I am far from being against mixing technology with music. If I were a musician, you bet I’d be hands on with Logic Pro to master my album. And just now, just before you and I started nattering, I was listening to Francisca Valenzuela’s fantastically powerful Flotando. I was listening over AirPods and it was as if the room were full of this wonderful, enveloping Chilean music.

I offer, though, that while I listened over technology, and it was a free track of hers on iTunes ten years ago that got me to try her music, there’s nothing else. Nothing in my listening history should trigger any algorithm to think oh, yes, let’s play him Chilean pop music he won’t understand and is by an artist who has never charted in his country.

Any sane algorithm, any informed analysis of my musical tastes would do the opposite, it would skip Francisca Valenzuela entirely. And I would therefore be missing out on a decade of music I relish, plus right now a song that –– it’s true –– I don’t understand, but which fills my chest as much as my ears.

Then there is this. This isn’t the music technology’s fault, they couldn’t know that I’d be reading their email on an iPhone. They might have guessed, mind, since the iPhone is –– literally –– the best-selling product of any kind in the world, ever. And if you don’t have an iPhone, you have an Android phone.

So take a look.

Apple vs Samsung count image

That’s a court image from a legal case between Apple and Samsung, but it’s broadly illustrative. What I’d suggest is that it would be much the same if you changed it from just these two companies and into a larger chart with every phone from every firm.

It’s night and day.

Nothing looked like an iPhone before the iPhone. Everything looked like the iPhone afterwards.

The phone in your pocket, the phone you use a hundred times a day and now feels part of your life –– whether it’s iPhone or Android –– is the way it is, is the use it is, because of that 2007 iPhone launch and its success.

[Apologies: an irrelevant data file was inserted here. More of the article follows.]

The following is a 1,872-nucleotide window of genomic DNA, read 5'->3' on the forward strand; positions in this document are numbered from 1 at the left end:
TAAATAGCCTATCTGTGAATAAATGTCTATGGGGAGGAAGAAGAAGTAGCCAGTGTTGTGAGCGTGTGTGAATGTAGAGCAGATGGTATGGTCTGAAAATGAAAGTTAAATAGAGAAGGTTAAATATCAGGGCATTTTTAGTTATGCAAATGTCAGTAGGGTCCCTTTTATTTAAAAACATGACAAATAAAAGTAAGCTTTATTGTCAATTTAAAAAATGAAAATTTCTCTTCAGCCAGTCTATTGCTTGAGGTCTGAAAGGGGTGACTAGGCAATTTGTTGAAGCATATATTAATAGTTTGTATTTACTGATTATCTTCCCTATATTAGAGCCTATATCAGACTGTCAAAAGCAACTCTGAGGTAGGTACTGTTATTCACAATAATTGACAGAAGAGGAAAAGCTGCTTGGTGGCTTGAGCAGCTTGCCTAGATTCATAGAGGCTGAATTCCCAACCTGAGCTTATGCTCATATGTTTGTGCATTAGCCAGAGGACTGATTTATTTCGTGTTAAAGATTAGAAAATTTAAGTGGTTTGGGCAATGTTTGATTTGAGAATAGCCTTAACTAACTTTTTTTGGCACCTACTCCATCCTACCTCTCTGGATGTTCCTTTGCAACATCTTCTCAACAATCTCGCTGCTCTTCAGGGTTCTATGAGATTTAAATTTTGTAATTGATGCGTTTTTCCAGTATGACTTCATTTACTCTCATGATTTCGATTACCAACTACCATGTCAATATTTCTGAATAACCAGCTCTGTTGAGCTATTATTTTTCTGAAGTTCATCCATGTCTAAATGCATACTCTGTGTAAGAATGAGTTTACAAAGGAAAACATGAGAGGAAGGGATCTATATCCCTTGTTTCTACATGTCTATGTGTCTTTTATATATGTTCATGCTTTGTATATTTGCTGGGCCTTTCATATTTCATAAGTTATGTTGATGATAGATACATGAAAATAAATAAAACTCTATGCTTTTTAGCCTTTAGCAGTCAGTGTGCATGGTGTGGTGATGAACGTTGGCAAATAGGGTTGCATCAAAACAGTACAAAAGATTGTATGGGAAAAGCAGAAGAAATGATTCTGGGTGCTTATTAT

In 2007, though, and also 2008, 2009… Apple was mocked for the iPhone. They were mocked for every part that was different to previous phones, such as how they don’t have physical keyboards. Literally laughed at. Everyone was focused on what had been a success in mobile phones and everything Apple did that was different, was therefore wrong.

I’m suddenly minded of something totally different. I remember a series of columns in Radio Times where the writer, a key figure on that magazine, regularly moaned how every TV drama was exactly the same. She had a point, she made good points, then she blew it. Because one week there was a drama that was different and she criticised it for not being the same.

Not every new idea is going to work. Not every new idea is good. This week the short-form video service Quibi shut down and I don’t miss it in the slightest, I didn’t like what they did, but they tried something new and they didn’t try it based on what everyone watched yesterday.

I love technology but I also have exactly no interest in technology. What I love is what it enables. You and I get to talk like this because of technology. I deeply love that having now made fifty YouTube videos, I can see how much tighter my scriptwriting is. I profoundly love hearing someone laugh and knowing it was because of how precisely I positioned a shot in the video, I mean how I put it at the one moment, the one frame, where it would be funny.